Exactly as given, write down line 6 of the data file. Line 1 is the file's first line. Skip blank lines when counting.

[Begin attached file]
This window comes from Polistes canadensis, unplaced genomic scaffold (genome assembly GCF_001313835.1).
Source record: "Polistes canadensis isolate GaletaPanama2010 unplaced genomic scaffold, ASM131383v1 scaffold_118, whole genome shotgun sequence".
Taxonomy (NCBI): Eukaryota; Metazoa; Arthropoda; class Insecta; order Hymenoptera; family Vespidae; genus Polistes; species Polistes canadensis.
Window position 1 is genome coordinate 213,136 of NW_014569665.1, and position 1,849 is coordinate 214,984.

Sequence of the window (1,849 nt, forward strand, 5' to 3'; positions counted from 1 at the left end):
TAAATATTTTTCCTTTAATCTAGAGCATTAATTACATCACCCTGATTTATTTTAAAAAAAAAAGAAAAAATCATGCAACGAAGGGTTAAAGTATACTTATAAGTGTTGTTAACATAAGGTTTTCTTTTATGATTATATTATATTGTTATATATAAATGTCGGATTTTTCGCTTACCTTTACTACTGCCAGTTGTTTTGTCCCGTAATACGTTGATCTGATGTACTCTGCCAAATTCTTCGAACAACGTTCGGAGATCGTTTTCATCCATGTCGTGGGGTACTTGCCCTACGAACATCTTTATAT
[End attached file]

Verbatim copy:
TAAATATTTTTCCTTTAATCTAGAGCATTAATTACATCACCCTGATTTATTTTAAAAAAAAAAGAAAAAATCATGCAACGAAGGGTTAAAGTATACTTATAAGTGTTGTTAACATAAGGTTTTCTTTTATGATTATATTATATTGTTATATATAAATGTCGGATTTTTCGCTTACCTTTACTACTGCCAGTTGTTTTGTCCCGTAATACGTTGATCTGATGTACTCTGCCAAATTCTTCGAACAACGTTCGGAGATCGTTTTCATCCATGTCGTGGGGTACTTGCCCTACGAACATCTTTATAT